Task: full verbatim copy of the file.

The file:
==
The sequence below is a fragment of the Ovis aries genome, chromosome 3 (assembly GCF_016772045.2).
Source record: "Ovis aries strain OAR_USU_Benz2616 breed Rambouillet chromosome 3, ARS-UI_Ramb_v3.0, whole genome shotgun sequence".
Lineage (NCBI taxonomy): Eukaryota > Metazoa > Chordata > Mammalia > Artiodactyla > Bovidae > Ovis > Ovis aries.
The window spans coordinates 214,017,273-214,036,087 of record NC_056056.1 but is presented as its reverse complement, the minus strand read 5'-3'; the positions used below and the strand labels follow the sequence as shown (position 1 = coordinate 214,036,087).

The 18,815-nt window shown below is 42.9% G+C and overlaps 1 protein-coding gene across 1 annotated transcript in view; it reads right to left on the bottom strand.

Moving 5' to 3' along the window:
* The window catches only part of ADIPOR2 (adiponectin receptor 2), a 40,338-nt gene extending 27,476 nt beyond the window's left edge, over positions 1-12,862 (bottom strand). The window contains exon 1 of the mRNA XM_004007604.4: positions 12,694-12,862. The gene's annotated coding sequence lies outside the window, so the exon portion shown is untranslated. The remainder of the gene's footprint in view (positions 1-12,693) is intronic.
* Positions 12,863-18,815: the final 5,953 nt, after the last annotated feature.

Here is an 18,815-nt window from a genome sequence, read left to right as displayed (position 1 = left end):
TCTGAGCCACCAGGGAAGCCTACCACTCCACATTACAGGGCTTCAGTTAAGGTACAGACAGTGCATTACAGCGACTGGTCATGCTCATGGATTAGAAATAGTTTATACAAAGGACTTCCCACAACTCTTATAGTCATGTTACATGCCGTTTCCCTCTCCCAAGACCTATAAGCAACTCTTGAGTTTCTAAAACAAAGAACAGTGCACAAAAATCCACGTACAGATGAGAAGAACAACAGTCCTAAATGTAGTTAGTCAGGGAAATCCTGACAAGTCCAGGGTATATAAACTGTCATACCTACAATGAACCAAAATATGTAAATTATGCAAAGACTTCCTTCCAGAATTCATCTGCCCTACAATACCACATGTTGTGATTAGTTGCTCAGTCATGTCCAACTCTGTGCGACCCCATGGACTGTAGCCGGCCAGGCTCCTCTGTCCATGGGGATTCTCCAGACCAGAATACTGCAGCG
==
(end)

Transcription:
The sequence below is a fragment of the Ovis aries genome, chromosome 3 (assembly GCF_016772045.2).
Source record: "Ovis aries strain OAR_USU_Benz2616 breed Rambouillet chromosome 3, ARS-UI_Ramb_v3.0, whole genome shotgun sequence".
Lineage (NCBI taxonomy): Eukaryota > Metazoa > Chordata > Mammalia > Artiodactyla > Bovidae > Ovis > Ovis aries.
The window spans coordinates 214,017,273-214,036,087 of record NC_056056.1 but is presented as its reverse complement, the minus strand read 5'-3'; the positions used below and the strand labels follow the sequence as shown (position 1 = coordinate 214,036,087).

The 18,815-nt window shown below is 42.9% G+C and overlaps 1 protein-coding gene across 1 annotated transcript in view; it reads right to left on the bottom strand.

Moving 5' to 3' along the window:
* The window catches only part of ADIPOR2 (adiponectin receptor 2), a 40,338-nt gene extending 27,476 nt beyond the window's left edge, over positions 1-12,862 (bottom strand). The window contains exon 1 of the mRNA XM_004007604.4: positions 12,694-12,862. The gene's annotated coding sequence lies outside the window, so the exon portion shown is untranslated. The remainder of the gene's footprint in view (positions 1-12,693) is intronic.
* Positions 12,863-18,815: the final 5,953 nt, after the last annotated feature.

Here is an 18,815-nt window from a genome sequence, read left to right as displayed (position 1 = left end):
TCTGAGCCACCAGGGAAGCCTACCACTCCACATTACAGGGCTTCAGTTAAGGTACAGACAGTGCATTACAGCGACTGGTCATGCTCATGGATTAGAAATAGTTTATACAAAGGACTTCCCACAACTCTTATAGTCATGTTACATGCCGTTTCCCTCTCCCAAGACCTATAAGCAACTCTTGAGTTTCTAAAACAAAGAACAGTGCACAAAAATCCACGTACAGATGAGAAGAACAACAGTCCTAAATGTAGTTAGTCAGGGAAATCCTGACAAGTCCAGGGTATATAAACTGTCATACCTACAATGAACCAAAATATGTAAATTATGCAAAGACTTCCTTCCAGAATTCATCTGCCCTACAATACCACATGTTGTGATTAGTTGCTCAGTCATGTCCAACTCTGTGCGACCCCATGGACTGTAGCCGGCCAGGCTCCTCTGTCCATGGGGATTCTCCAGACCAGAATACTGCAGCG